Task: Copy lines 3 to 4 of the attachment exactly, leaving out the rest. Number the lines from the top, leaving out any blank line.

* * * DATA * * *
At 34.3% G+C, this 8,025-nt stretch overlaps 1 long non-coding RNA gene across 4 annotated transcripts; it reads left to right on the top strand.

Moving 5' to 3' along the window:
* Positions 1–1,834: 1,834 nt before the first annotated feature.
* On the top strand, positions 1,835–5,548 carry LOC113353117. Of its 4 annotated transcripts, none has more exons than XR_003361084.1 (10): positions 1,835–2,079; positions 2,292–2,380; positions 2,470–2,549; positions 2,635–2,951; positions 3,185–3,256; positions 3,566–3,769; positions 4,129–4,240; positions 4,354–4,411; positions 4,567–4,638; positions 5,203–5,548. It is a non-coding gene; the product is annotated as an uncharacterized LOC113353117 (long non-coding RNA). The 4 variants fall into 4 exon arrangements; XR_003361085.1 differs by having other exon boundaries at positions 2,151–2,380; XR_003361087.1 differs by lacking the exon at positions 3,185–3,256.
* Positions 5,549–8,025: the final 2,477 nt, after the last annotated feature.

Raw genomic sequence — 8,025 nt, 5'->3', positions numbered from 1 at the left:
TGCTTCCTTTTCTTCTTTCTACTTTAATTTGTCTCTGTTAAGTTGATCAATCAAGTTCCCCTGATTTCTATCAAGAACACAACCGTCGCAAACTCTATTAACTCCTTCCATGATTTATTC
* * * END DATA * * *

* Positions 1–1,834: 1,834 nt before the first annotated feature.
* On the top strand, positions 1,835–5,548 carry LOC113353117. Of its 4 annotated transcripts, none has more exons than XR_003361084.1 (10): positions 1,835–2,079; positions 2,292–2,380; positions 2,470–2,549; positions 2,635–2,951; positions 3,185–3,256; positions 3,566–3,769; positions 4,129–4,240; positions 4,354–4,411; positions 4,567–4,638; positions 5,203–5,548. It is a non-coding gene; the product is annotated as an uncharacterized LOC113353117 (long non-coding RNA). The 4 variants fall into 4 exon arrangements; XR_003361085.1 differs by having other exon boundaries at positions 2,151–2,380; XR_003361087.1 differs by lacking the exon at positions 3,185–3,256.